I loved the first novel in this trilogy because for me it was the perfect mix of fairy tale magic with some real life politics mixed in. By focusing on the story of a young girl in her village, the novel had a nice intimate setting even as it dealt with a figurative battle between good and evil, the old ways and the new. The greater politics opened up the potential for a broader scale in the rest of the trilogy, and I think that extended focus took away some of the magic of the early novel for me, even as Vasya spends even more time in magical realms and finds the home of her witch grandmother.
Vasya also goes through so many trials in this novel, and the repeated suffering is a bit hard to read. Arden had set up so many pieces in the earlier novels, and she does wrap them up in this one, but that does mean this is a very broad ranging story. The Bear has returned, Russia is still threatened by outsiders, and the magical realm is still under threat as Christianity becomes less and less accepting of old traditions, which is why it is so easy for the Bear to spread chaos.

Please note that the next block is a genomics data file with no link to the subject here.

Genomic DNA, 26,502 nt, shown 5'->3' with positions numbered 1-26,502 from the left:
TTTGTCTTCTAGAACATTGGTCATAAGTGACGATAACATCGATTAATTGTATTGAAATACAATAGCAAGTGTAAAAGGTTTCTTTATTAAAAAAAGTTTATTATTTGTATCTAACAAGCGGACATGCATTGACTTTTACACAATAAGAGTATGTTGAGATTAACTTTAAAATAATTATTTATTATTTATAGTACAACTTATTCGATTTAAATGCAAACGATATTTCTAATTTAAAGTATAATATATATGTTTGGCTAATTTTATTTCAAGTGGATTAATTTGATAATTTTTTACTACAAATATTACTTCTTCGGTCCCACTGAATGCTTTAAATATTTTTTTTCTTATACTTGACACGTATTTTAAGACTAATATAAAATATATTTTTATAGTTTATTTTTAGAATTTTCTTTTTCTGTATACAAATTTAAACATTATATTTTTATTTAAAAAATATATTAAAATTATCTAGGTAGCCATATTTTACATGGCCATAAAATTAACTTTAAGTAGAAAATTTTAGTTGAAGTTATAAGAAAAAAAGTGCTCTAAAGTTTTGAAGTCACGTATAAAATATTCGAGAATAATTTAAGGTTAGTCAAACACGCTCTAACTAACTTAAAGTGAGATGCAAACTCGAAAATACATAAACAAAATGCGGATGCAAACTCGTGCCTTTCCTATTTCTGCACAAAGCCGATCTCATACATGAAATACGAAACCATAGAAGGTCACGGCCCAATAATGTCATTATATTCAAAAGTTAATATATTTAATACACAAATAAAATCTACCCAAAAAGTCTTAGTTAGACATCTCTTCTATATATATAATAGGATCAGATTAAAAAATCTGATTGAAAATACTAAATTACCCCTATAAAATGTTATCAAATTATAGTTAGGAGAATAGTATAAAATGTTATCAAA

Vasya is not a perfect character, and she makes her share of mistakes, some of which affect her friends and families in bad ways. She also doesn’t always see the broader picture but it doesn’t help when the people and creatures that do only give her cryptic hints and hope she figures it out. It’s been several months since I read this, so I’m hazy on the details. Arden does a good job of tying up all the plot lines but some parts seemed a bit oddly paced. I personally just didn’t think the novel quite recaptured the magic of the first, but unfortunately a hero’s journey tends to involve the hero leaving their village and entering the broader stage so it would have been hard to recapture the intimacy.